The Twitter Files 11: How Twitter Let the Intelligence Community In
Musk, through Taibbi, releases The Twitter Files: How Twitter Let the Intelligence Community In, which further details Twitter’s relationship with Intellignce angencies, such as the FBI.
1.THREAD: The Twitter Files
How Twitter Let the Intelligence Community In
— Matt Taibbi (@mtaibbi) January 3, 2023
Taibbi says that in August 2017, when Facebook decided to suspend 300 accounts with “suspected Russian origin”, that Twitter’s leaders were sure they didn’t have a Russia problem, noting that while Facebook had issues with “hundreds of accounts”, Twitter only had issues with around 25. The company’s PR strategy was to deflect to Facebook’s problems. Public Policy VP Colin Crowell:
Twitter is not the focus of inquiry into Russian election meddling right now – the spotlight is on FB
In September 2017, after a manual examination, Twitter informed the senate it suspended 22 possibel Russian accoutns and 179 others with “possible links” to those. Senator Mark Warner of Virginia – ranking Democrat on the Intelligence Committee – held an immediate press conference to denounce Twitter’s report as “frankly inadequate on every level.”
After meeting with congressional leaders, Crowell wrote:
Warner has political incentive to keep this issue at top of the news, maintain pressure on us and rest of industry to keep producing material for them.
Cromwell also said that Democracts were taking cues from Hillary Clinton, who that week said:
It’s time for Twitter to stop dragging its heels and live up to the fact that its platform is being used as a tool for cyber-warfare.
Twitter formed a “Russia Task Force” to proactively self-investigate. Bu despite forming a “Russia Taks fForce”, which worked with data shared form Facebook, investigatinge accounts supposedly tied to Russia’s Internet Research Agency (IRA), the research came to nothing.
Oct 13, 2017: No evidence of a coordinated approach, all of the accounts found seem to be lone-wolf type activity (different timing, spend, targeting, <$10k in ad spend).
Oct 14, 2017: First round of RU investigation… 15 high risk accounts, 3 of which have connections with Russia, although 2 are RT.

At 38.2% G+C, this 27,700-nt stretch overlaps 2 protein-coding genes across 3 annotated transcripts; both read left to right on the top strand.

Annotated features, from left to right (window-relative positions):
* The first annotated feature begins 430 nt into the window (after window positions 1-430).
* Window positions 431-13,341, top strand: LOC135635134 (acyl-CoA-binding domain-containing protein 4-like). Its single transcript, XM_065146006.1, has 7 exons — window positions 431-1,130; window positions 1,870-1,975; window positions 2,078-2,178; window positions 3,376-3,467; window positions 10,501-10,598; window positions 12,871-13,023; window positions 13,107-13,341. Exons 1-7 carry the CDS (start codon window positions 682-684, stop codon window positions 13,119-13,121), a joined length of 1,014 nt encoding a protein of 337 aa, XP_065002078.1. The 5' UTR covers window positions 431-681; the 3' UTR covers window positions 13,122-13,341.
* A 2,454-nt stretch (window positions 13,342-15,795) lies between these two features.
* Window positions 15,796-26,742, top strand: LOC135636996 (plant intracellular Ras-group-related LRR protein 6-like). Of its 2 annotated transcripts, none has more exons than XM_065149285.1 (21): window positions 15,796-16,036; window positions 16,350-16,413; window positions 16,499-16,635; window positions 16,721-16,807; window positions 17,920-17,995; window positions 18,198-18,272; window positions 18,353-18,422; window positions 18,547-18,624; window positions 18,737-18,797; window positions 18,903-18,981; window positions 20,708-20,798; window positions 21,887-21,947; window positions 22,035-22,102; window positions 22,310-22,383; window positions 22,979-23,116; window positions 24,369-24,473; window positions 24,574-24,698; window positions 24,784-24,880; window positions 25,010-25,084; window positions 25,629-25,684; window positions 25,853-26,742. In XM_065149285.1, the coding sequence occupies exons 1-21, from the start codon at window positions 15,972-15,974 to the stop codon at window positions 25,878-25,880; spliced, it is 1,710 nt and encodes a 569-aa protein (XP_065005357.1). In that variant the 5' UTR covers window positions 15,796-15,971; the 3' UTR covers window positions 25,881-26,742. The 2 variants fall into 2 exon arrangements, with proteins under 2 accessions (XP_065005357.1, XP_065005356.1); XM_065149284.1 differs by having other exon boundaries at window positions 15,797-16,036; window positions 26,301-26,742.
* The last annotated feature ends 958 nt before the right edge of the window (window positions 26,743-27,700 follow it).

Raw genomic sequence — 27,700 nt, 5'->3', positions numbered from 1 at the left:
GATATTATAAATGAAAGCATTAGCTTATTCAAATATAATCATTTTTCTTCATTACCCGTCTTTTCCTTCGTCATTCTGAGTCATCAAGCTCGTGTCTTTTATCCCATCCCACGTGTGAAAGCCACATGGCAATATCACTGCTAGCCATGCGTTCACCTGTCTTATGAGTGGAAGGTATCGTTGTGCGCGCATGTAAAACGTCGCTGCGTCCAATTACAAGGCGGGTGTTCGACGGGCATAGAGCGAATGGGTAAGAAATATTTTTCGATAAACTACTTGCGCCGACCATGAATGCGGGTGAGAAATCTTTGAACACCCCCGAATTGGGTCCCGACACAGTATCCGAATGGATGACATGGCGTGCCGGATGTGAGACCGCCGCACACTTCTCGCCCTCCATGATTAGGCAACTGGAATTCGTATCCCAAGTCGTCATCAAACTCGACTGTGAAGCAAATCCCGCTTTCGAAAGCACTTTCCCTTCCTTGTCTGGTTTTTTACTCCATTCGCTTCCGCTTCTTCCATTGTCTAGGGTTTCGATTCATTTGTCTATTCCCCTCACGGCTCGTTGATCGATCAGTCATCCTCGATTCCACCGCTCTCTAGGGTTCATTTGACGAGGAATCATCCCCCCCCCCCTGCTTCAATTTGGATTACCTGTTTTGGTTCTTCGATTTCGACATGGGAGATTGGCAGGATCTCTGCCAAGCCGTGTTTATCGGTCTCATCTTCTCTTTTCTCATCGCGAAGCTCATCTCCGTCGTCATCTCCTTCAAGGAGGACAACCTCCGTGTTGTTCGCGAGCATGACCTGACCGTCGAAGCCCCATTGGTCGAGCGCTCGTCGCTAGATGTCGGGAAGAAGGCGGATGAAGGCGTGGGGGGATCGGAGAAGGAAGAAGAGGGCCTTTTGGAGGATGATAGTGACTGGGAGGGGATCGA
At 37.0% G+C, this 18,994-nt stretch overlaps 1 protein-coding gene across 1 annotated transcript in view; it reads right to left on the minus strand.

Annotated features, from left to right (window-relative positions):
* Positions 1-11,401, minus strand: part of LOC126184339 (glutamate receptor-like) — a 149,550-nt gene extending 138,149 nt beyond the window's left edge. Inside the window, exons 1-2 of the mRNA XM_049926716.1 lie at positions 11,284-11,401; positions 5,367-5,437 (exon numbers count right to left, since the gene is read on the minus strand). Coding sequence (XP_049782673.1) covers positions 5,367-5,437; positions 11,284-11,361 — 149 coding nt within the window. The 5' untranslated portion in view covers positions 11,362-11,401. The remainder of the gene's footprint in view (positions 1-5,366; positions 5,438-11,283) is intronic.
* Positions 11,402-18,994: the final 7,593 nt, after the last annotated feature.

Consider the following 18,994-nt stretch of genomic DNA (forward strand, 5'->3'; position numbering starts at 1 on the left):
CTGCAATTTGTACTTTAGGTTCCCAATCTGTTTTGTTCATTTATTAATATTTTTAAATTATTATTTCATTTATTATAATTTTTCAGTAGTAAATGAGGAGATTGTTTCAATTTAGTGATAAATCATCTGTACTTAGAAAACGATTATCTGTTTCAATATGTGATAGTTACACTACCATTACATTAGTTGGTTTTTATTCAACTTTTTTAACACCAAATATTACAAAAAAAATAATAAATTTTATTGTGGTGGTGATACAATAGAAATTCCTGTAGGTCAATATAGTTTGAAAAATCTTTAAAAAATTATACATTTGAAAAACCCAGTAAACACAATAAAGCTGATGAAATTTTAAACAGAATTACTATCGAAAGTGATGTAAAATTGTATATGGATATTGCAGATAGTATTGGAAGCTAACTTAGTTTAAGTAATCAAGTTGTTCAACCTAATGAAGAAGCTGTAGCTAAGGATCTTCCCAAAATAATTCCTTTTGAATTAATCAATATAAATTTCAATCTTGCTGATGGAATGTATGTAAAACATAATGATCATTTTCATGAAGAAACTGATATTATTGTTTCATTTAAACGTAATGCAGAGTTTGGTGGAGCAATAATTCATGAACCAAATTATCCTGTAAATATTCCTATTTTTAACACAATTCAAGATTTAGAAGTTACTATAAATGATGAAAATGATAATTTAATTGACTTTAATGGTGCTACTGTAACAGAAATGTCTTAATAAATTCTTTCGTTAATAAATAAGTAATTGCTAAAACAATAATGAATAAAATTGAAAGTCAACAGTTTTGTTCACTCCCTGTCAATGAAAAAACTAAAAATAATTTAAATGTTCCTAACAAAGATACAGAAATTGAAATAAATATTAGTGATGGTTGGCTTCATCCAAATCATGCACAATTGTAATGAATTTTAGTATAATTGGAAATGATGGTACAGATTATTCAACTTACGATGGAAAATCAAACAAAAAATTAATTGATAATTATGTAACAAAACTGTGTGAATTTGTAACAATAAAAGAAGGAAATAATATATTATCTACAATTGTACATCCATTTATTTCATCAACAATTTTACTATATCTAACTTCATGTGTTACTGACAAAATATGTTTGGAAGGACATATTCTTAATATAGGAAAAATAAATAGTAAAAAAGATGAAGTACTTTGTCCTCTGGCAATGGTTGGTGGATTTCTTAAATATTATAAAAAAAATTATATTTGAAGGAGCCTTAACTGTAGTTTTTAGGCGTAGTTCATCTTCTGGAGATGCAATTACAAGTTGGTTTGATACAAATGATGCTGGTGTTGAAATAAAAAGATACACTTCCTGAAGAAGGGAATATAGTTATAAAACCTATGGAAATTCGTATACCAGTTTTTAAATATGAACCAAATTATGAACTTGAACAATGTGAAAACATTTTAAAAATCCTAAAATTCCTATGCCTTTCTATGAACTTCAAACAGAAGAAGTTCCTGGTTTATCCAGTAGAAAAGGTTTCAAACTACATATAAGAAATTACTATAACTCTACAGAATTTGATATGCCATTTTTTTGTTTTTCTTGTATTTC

Oct 20. 2017: Built new version of the model that is lower precision but higher recall which allows to catch more items. We aren’t seeing substantially more suspicious accounts. We expect to find ~20 with a small amount of spend.
Oct 23, 2017: Finished with investigation… 2500 full manual account reviews, we think this is exhaustive… 32 suspicious accounts and only 17 of those are connected with Russia, only 2 of those have significant spend one of which is Russia Today…remaining <$10k in spend.
According to Taibbi, the Taks Force’s failure deepened the company’s PR crisis: Following Warner’s press conference, stories sourced to the Intel Committee “poured” into the news, inlcuding a story Politico that said “Twitter deleted data potentially crucial to Russia probes.” Johns Hopkins Professor (and Intel Committee “expert”) Thomas Rid:
Were Twitter a contractor for the FSB… they could not have built a more effective disinformation platform.
In Washington weeks after the first briefing, Twitter leaders were told by Senate staff that “Sen Warner feels like tech industry was in denial for months.” Added an Intel staffer said there was “Big interest in Politico article about deleted accounts.”
As this pressure rose, Taibbi says the company changed its tune and Twitter “pledged to work with them on their desire to legislate”. However, even as Twitter prepared to change its ads policy and remove RT and Sputnik to placate Washington, congress turned the heat up more, apparently leaking the larger, base list of 2700 accounts.
Reporters started to call Twitter about Russia links. Buzzfeed, working with the University of Sheffield, claimed to find a “new network” on Twitter that had “close connections to… Russian-linked bot accounts.” but the company internally did not want to endorse the Buzzfeed/Sheffield findings, saying “it will only embolden them”. Twitter apologised to the for the same accounts they’d initially told the Senate were not a problem.
Taibbi says this This cycle – threatened legislation, wedded to scare headlines pushed by congressional/intel sources, followed by Twitter caving to moderation asks – would later be formalized in partnerships with federal law enforcement. The company settled on it’s prosture: In public, it removed content “at our sole discretion.” Privately, they would “off-board” anything “identified by the U.S. intelligence community as a state-sponsored entity conducting cyber-operations.” Crowell, in an email to the company’s leaders:
We will not be reverting to the status quo.